Debbie Johnson, Leadership Austin Fellows Director: Good question. Well as you may or may not know, I was on the board for a number of years, and I had already chaired the board. I’m very familiar with the organization. I love Leadership Austin and as part of that board membership, we’d had a strategic plan in place for a long time. We do our strategic plan about every five years. I have been familiar with this whole question of whether or not there was anything that Leadership Austin should be doing in the retiree, older population space. We had looked at it from several different angles; the effort was in our strategic plan, but we had not found quite the right program match for what we thought we should be doing. There was a national model called Encore that came to our attention, as well as to the attention of the St. David’s Foundation. That seemed to be a pretty good fit for what we might want to do.
At that time, I was leaving the board, so that summer, which was now three years ago, I told Christopher I was done. I felt it was my time to leave. I’d already been on the board eight years. But I said, “You know, I love you. I’ll do anything for you.” He tried to talk me into staying, and I said, “No, really, it’s time for me to go, but I’ll do any anything for you within reason.” Two months later, he came back and said “I have just the thing!” It happened to be this Encore program that they had uncovered. St. David’s Foundation has basically stepped up and said they would be willing to work with us and fund this. We had always told Christopher that you’re not going to be able to start a new program unless we have the funding first because it’s really tempting to go do a bunch of stuff and then go chase funding. As board members, we had already said,” No, we’re not we’re not doing that. We’re going to do the reverse – go find the funding and then we’ll consider a program.” It was really important for us to pilot this first and see if it really we thought it would work for Austin. With that, it turns out I am in that cohort of retiree, or semi-retiree – I have several businesses but I’m trying to scale back a little bit. It’s really kind of the perfect match, and I think he thought I had the skill set to become the first Fellow, figure out what this looks like and then run it for him.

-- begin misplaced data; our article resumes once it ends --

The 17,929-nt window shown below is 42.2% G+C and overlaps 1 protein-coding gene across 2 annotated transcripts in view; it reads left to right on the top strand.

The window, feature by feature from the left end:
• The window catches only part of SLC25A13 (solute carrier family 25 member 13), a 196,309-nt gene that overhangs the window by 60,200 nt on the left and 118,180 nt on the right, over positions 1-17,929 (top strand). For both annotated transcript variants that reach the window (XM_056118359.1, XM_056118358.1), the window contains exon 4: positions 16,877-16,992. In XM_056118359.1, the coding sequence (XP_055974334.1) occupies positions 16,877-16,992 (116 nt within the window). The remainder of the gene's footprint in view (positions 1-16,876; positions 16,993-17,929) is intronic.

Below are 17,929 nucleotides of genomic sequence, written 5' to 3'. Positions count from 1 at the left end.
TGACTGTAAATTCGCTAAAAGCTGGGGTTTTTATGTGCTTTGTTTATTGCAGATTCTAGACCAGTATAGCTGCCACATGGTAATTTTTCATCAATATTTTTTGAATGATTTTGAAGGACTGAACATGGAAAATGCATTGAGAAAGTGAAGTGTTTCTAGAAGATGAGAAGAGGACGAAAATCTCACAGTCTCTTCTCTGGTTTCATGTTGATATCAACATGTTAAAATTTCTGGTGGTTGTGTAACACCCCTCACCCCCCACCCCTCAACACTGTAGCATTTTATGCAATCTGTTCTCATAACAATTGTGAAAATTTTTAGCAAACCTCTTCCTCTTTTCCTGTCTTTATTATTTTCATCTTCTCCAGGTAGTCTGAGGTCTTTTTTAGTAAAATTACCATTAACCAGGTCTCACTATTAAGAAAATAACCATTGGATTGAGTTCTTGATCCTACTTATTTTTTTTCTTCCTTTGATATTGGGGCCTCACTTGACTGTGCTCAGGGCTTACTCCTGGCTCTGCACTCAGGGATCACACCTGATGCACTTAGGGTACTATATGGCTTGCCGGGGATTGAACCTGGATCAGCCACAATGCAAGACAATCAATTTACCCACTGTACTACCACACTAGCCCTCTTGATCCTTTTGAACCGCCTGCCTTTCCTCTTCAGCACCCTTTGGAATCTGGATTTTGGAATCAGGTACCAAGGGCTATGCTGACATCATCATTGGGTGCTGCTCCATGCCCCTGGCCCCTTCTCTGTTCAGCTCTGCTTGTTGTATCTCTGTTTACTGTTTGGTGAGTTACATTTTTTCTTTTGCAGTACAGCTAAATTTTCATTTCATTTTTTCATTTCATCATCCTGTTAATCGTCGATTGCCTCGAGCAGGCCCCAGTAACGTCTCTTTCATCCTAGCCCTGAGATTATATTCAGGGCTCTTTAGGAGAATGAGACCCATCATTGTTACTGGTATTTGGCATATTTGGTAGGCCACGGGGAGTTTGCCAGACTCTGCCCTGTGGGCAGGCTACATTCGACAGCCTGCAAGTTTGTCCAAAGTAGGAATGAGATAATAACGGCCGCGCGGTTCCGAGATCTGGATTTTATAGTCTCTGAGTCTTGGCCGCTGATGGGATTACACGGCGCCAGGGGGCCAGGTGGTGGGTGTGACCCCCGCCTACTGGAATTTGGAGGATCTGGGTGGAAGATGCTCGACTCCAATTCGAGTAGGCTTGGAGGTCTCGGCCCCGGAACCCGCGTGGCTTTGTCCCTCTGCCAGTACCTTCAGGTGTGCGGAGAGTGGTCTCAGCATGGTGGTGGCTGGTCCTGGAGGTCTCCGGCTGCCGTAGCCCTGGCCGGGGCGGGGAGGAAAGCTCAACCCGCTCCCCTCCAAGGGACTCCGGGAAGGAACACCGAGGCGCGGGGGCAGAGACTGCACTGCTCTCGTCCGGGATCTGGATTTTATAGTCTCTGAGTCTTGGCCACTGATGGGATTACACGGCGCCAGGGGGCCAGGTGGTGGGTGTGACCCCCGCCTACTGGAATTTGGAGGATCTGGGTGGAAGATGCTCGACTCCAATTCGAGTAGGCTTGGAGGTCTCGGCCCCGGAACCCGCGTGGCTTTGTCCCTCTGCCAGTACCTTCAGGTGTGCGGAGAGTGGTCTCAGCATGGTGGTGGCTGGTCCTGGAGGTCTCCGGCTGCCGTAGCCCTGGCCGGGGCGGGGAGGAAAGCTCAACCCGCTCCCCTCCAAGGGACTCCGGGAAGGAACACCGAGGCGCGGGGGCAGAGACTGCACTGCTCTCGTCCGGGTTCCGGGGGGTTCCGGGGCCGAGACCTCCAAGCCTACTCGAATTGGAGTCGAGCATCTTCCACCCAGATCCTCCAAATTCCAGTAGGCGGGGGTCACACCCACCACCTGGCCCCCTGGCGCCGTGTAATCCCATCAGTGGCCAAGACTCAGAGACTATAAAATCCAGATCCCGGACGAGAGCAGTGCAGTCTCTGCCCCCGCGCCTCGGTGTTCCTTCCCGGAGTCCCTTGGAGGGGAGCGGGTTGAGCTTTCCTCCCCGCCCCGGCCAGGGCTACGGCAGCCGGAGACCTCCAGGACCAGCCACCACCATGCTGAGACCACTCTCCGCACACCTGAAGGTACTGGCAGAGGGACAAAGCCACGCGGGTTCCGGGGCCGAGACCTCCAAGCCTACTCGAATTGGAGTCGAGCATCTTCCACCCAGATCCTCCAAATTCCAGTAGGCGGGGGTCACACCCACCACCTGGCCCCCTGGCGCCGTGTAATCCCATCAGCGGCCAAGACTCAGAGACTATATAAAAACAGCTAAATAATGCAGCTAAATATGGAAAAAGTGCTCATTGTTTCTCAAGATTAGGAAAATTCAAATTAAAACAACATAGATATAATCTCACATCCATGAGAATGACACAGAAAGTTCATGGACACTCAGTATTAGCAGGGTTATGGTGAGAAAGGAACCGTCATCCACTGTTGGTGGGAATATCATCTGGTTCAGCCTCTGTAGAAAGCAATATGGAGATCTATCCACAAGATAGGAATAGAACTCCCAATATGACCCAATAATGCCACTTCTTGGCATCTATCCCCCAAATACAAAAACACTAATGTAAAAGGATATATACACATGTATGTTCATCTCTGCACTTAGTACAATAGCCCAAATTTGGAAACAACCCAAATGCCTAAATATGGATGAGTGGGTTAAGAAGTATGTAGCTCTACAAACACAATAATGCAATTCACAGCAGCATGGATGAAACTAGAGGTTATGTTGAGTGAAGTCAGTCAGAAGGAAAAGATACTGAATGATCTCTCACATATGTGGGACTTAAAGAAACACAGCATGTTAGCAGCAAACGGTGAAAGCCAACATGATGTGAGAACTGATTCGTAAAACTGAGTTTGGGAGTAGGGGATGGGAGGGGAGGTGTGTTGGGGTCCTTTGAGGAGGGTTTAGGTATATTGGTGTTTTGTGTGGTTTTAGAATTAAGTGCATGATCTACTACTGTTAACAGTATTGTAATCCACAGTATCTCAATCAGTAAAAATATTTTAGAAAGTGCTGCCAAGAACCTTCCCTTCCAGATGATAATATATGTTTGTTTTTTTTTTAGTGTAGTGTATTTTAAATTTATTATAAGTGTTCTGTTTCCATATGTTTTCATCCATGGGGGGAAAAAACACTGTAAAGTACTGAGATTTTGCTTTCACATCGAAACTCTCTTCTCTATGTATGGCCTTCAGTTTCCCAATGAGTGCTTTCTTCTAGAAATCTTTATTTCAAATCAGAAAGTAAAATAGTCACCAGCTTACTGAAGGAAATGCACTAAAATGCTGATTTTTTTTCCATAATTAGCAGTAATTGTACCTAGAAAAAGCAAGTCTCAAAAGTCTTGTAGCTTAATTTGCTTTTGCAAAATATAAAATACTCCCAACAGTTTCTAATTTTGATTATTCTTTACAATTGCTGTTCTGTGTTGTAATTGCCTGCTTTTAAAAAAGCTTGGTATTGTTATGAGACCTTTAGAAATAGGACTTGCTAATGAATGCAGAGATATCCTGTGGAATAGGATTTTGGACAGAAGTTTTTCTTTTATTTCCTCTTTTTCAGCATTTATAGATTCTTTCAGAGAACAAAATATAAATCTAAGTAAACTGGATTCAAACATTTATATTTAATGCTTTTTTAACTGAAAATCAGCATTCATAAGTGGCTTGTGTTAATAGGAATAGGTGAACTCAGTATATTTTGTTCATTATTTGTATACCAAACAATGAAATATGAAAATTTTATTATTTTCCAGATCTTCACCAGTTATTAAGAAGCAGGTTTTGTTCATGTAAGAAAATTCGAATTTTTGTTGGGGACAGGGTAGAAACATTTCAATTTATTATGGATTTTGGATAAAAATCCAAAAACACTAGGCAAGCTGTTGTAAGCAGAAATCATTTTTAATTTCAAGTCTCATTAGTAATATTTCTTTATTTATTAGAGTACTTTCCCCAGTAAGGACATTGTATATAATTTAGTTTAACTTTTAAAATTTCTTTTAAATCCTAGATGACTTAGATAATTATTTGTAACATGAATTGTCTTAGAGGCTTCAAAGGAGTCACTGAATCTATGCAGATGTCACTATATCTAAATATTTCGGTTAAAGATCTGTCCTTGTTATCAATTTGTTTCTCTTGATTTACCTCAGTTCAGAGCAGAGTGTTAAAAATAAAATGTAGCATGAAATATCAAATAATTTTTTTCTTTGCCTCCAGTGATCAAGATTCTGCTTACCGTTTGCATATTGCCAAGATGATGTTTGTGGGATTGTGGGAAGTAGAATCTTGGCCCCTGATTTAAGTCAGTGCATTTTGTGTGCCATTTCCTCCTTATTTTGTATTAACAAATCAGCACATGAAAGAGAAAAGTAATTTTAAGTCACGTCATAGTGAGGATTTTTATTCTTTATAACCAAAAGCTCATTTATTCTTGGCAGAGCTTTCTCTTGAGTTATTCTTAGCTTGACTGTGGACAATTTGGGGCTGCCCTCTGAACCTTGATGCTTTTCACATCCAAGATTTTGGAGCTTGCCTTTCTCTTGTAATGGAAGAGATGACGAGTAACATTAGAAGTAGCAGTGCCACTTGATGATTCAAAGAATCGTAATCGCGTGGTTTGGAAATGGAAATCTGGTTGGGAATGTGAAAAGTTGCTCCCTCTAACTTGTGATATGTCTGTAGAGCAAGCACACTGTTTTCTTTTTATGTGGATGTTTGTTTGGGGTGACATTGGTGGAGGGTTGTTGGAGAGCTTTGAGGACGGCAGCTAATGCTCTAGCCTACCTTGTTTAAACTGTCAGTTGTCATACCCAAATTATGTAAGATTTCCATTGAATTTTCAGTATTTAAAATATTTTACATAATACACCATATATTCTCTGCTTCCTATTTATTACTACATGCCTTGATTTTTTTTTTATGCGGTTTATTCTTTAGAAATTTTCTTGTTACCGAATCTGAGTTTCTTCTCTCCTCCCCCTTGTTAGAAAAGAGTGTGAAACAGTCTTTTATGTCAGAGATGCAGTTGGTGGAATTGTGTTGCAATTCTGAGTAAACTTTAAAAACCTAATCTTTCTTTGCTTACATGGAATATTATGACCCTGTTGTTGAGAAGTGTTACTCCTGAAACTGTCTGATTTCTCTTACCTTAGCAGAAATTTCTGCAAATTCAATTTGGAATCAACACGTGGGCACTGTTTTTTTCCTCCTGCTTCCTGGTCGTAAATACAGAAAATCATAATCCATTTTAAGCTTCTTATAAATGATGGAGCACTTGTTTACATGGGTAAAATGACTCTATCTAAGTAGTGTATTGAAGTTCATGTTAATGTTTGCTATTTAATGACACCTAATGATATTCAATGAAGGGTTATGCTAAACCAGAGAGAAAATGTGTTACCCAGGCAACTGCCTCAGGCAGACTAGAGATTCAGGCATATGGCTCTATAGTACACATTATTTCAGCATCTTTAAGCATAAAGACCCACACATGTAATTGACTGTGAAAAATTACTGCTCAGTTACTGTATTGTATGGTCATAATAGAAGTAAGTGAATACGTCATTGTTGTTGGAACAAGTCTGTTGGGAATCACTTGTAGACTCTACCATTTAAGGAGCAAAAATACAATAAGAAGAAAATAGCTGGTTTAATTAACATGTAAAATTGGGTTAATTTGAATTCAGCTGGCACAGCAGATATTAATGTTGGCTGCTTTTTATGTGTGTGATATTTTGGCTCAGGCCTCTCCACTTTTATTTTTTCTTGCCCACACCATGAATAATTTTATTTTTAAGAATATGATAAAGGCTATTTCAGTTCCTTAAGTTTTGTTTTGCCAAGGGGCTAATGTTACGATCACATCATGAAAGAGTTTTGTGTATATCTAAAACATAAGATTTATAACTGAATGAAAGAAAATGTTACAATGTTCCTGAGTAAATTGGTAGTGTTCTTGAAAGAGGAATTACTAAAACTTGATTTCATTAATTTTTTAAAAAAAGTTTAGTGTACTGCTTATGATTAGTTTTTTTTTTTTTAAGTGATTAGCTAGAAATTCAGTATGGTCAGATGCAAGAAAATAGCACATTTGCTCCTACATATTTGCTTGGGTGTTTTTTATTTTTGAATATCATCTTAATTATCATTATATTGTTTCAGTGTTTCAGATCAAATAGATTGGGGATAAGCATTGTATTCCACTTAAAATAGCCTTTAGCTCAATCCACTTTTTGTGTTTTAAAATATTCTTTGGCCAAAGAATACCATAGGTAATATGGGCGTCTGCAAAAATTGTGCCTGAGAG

RG: What was the development process like from your end? Was it looking at Encore, picking and choosing the parts that you liked and filling in the gaps?
Debbie: Fortunately, we found a gal in Arizona, Nora, who had been running an Encore type program who had retired just the year before. Christopher was nice enough to build funding for some consulting from them, figuring that it would be better for us not to recreate the wheel, but rather learn from their successes and failures. We approached Nora – she was our consultant for about the first four months and we would talk by phone. We would really step through all of the processes that I thought I needed to work out in order to develop what this pilot program was going to look like. That included, how do you find people? How do you recruit? How do you market this? How do you make the matches? How do you figure it out? Do you have a contract or not? There’s all kinds of little intricate pieces that go into this that we needed to think through. Nora was able to at least let us know what Encore did for those types of things. We were able to take that information and decide for ourselves what we wanted our process to look like. I would say we replicated some of what they do, and probably another 50% that we decided to do a little bit differently.